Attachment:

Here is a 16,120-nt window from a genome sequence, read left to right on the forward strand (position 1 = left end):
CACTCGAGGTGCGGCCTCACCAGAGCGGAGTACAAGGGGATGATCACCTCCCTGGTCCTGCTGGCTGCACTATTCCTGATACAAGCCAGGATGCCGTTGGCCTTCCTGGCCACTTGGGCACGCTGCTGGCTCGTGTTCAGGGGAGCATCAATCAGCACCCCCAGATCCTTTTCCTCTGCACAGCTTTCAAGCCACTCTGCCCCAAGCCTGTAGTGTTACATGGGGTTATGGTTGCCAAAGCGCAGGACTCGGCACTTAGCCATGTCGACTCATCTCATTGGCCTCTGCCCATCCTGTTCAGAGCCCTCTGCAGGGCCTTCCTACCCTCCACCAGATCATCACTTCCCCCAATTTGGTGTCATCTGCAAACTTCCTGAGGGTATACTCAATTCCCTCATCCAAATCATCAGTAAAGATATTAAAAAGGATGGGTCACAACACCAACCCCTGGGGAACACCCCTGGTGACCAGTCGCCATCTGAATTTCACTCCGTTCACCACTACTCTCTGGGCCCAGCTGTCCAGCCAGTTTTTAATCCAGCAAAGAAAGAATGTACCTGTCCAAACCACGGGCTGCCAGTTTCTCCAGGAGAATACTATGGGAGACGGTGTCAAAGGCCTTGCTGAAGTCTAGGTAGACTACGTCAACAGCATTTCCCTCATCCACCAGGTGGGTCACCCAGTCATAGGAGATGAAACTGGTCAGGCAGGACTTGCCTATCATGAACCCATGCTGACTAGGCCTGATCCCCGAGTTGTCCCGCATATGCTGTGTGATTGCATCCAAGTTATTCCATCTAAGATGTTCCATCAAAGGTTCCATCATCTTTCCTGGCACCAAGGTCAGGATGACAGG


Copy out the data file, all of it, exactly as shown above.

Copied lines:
Here is a 16,120-nt window from a genome sequence, read left to right on the forward strand (position 1 = left end):
CACTCGAGGTGCGGCCTCACCAGAGCGGAGTACAAGGGGATGATCACCTCCCTGGTCCTGCTGGCTGCACTATTCCTGATACAAGCCAGGATGCCGTTGGCCTTCCTGGCCACTTGGGCACGCTGCTGGCTCGTGTTCAGGGGAGCATCAATCAGCACCCCCAGATCCTTTTCCTCTGCACAGCTTTCAAGCCACTCTGCCCCAAGCCTGTAGTGTTACATGGGGTTATGGTTGCCAAAGCGCAGGACTCGGCACTTAGCCATGTCGACTCATCTCATTGGCCTCTGCCCATCCTGTTCAGAGCCCTCTGCAGGGCCTTCCTACCCTCCACCAGATCATCACTTCCCCCAATTTGGTGTCATCTGCAAACTTCCTGAGGGTATACTCAATTCCCTCATCCAAATCATCAGTAAAGATATTAAAAAGGATGGGTCACAACACCAACCCCTGGGGAACACCCCTGGTGACCAGTCGCCATCTGAATTTCACTCCGTTCACCACTACTCTCTGGGCCCAGCTGTCCAGCCAGTTTTTAATCCAGCAAAGAAAGAATGTACCTGTCCAAACCACGGGCTGCCAGTTTCTCCAGGAGAATACTATGGGAGACGGTGTCAAAGGCCTTGCTGAAGTCTAGGTAGACTACGTCAACAGCATTTCCCTCATCCACCAGGTGGGTCACCCAGTCATAGGAGATGAAACTGGTCAGGCAGGACTTGCCTATCATGAACCCATGCTGACTAGGCCTGATCCCCGAGTTGTCCCGCATATGCTGTGTGATTGCATCCAAGTTATTCCATCTAAGATGTTCCATCAAAGGTTCCATCATCTTTCCTGGCACCAAGGTCAGGATGACAGG